The meat that we eat comes from animals who are bred to be slaughtered. They are kept in horrific conditions, packed so tightly that they cannot move, hungry, thirsty, existing in and often feeding on, their own waste. The conditions are not any better for the chicken, lamb or fish that make our mouths water.

"Because of the tight confinement of animals, disease is easily spread among them, so antibiotics are introduced. When we later eat these animals we are also ingesting these antibiotics."

Ironically, Burwash points out that "before a meat-eating person even tries a certain antibiotic, he may already have built up an immunity to it." A frightening statistic offered by Burwash; "today, more antibiotics are used by farmers than doctors.


The food industry, like any other business, has a product to sell and the more product they can move the more money they'll make. "With profit as the motive, it is important to turn over your inventory," says Peter Burwash.

"Factory farms where the animals are processed want to induce growth so that they can fatten their animals up sooner and sell them. How do they do this? With hormones. The wide-spread use of antibiotics, hormones and other drugs to offset disease-promoting conditions as well as to boost production, is prevalent in the Western World. And who is the ultimate recipient of these drugs? Us, is it any wonder why our bodies are so toxic?"

Contrary to popular opinion, Burwash says that "humans have no physical need whatsoever to eat meat. People eat meat because their taste buds crave it. It is convenient or it is a habit--a part of their culture."

As a final word on our love of meat, I'll offer you Peter Burwash's description of where two of America's favorite foods, the hamburger and hot dog come from as they appear in Total Health. "If you ever saw a hamburger or hot dog being made from start to finish, only the most hardened of individuals would allow it to their lips. What makes the hamburger and hot dog such a risk is that bits and pieces of many cows go into it. Anything goes into it...the list includes guts and their secretions, organs, entrails, blood clots, toenails, scraps, intestinal matter, and abscesses, plus generous helpings of antibiotics and insecticides." UMMMMMMM.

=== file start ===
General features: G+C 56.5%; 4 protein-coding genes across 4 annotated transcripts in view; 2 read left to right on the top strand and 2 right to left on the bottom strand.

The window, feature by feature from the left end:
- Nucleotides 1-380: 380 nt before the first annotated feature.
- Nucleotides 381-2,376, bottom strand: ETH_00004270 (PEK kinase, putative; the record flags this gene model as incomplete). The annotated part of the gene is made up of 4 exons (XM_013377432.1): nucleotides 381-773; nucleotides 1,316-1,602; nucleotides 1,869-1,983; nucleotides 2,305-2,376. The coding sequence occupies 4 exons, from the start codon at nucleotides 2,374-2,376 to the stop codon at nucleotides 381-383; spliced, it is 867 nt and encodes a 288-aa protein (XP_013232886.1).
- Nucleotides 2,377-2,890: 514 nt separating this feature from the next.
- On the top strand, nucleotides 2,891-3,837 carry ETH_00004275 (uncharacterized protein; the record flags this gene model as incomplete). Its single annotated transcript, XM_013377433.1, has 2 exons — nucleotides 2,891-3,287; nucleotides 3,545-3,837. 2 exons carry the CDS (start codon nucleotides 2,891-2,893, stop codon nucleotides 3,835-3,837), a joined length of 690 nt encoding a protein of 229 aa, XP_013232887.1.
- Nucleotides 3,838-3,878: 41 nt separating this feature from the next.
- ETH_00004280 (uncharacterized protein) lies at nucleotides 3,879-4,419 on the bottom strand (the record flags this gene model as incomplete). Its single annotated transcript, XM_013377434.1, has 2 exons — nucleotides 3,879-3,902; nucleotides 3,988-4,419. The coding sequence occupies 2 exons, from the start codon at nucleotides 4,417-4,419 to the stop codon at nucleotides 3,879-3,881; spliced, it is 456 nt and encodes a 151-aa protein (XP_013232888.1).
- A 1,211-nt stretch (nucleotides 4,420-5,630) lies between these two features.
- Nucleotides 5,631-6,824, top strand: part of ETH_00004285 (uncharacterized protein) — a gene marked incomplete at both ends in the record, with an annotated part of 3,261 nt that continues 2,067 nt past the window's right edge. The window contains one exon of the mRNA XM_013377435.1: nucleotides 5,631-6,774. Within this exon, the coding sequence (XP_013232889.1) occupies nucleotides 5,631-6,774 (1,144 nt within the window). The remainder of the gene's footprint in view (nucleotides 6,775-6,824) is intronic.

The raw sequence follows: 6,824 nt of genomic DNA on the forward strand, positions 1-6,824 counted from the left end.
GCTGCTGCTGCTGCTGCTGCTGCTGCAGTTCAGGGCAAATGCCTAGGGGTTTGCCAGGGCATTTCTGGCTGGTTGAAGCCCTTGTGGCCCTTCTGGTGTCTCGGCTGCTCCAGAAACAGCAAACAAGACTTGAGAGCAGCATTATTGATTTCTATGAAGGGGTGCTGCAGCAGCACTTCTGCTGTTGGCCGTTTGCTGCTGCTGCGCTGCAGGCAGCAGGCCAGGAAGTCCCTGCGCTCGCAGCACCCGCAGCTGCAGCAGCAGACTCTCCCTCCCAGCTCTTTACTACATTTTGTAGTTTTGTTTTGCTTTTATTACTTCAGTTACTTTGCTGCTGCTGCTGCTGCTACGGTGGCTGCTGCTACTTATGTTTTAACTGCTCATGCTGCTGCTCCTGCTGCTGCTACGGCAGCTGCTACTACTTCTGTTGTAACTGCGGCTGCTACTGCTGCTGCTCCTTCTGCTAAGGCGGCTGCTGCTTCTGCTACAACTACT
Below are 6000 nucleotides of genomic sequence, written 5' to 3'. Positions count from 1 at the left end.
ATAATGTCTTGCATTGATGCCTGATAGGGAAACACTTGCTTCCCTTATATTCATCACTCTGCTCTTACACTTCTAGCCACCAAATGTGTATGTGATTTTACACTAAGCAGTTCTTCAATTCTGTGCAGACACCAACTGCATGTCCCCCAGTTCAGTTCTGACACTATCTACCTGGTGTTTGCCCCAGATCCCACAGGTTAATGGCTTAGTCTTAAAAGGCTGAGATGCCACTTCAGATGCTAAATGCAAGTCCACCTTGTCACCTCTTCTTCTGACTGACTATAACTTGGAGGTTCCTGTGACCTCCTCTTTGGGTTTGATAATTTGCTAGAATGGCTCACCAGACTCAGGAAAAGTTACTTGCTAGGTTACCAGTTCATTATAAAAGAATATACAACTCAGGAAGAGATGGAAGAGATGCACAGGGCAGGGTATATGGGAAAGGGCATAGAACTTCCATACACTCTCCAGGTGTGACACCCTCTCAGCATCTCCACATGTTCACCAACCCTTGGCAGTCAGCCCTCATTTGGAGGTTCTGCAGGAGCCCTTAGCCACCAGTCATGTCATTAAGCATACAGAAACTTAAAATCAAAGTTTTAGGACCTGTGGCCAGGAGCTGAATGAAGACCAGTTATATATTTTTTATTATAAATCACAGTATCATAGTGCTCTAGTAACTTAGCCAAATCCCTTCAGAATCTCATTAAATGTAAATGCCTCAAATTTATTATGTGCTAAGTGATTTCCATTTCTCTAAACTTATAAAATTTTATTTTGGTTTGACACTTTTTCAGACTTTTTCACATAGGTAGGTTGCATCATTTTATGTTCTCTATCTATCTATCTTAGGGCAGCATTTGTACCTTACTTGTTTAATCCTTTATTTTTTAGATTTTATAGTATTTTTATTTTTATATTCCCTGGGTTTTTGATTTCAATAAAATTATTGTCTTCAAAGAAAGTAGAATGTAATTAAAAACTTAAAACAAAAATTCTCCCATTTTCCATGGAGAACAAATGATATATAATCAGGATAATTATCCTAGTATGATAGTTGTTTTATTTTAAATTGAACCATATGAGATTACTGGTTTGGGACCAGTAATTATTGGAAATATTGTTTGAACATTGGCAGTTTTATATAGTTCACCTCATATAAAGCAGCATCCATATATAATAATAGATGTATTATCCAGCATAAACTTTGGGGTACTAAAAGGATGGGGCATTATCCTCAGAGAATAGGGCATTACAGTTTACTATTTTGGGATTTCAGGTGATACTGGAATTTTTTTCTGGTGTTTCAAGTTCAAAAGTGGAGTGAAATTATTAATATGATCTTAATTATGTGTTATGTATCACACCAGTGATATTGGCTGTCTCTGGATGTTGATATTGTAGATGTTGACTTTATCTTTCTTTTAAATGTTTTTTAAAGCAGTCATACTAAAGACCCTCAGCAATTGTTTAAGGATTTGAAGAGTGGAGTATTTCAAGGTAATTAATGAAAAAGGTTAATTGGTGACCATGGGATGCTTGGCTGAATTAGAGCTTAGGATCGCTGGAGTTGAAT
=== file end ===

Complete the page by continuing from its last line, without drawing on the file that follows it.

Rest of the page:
"Processed food is actually destroyed food," says Burwash. "The food is altered and devitalized. Nearly every vital element is removed, eliminated or destroyed. It is laden with salts, sugars, preservatives, flavorings and stabilizers. Look at the labels."

This is done to make the food more tasty, more physically appealing and to preserve its shelf life so that it can be sold. "We are selling poisonous products disguised as consumer products. It is a nutritional nightmare, yet processed foods are convenient and our selection of food today is determined by convenience and availability," says Burwash.

"Processed foods save us time--short term. We get our foods on the table quicker, but long term these processed foods erode our health."

Burwash feels that our nutritional habits lead us to eat ourselves into a diseased state. We become sick and then go to someone else, the doctor, to fix it. The doctor then does his job one of two ways; surgery or pills. "It's much easier to land ourselves in the doctor's office after sufficiently abusing our body and say "Okay Doc, fix me up," says Burwash.

"People with the coffee and donut lifestyle go to the doctor, get treatment and then return to their old habits. It becomes a vicious cycle. This is why one third of what we eat today keeps us alive and the other two thirds keep the doctors alive."

Medicine today is also big business. "It is a sickness business, the sicker you are the more money your doctor makes. Insurance will pay the doctor $35,000.00 when they perform a heart surgery but when your doctor spends a half hour talking to a patient about lifestyle changes that will improve their health the insurance will usually not cover the $100.00 visit."

"Modern medicine applies a lot of band aids by treating symptoms of disease rather than studying and understanding real causes," says Burwash. "Until recently," he continues, "nutrition had not been considered responsible for causing specific diseases." However, Burwash states that, quite to the contrary, the causes of many of our illness's can be directly linked to our nutrition, or lack of it.

While we've all heard the old adage, "you are what you eat," most of us simply pass it off as just that, an old adage. According to Peter Burwash we'd better start paying attention!!!

Next month: A BETTER WAY

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Mortal Tennis/Circle Game Archive

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This column is copyrighted by Greg Moran, all rights reserved.

Greg Moran is the Head Professional at the Four Seasons Racquet Club in Wilton, Connecticut. He is a former ranked junior and college player and certified by both the USPTA and USPTR. Greg has written on a wide variety of tennis-related subjects for numerous newspapers and tennis publications including Tennis, Tennis Match and Court Time magazines. He is also a member of the FILA and WILSON Advisory Staffs.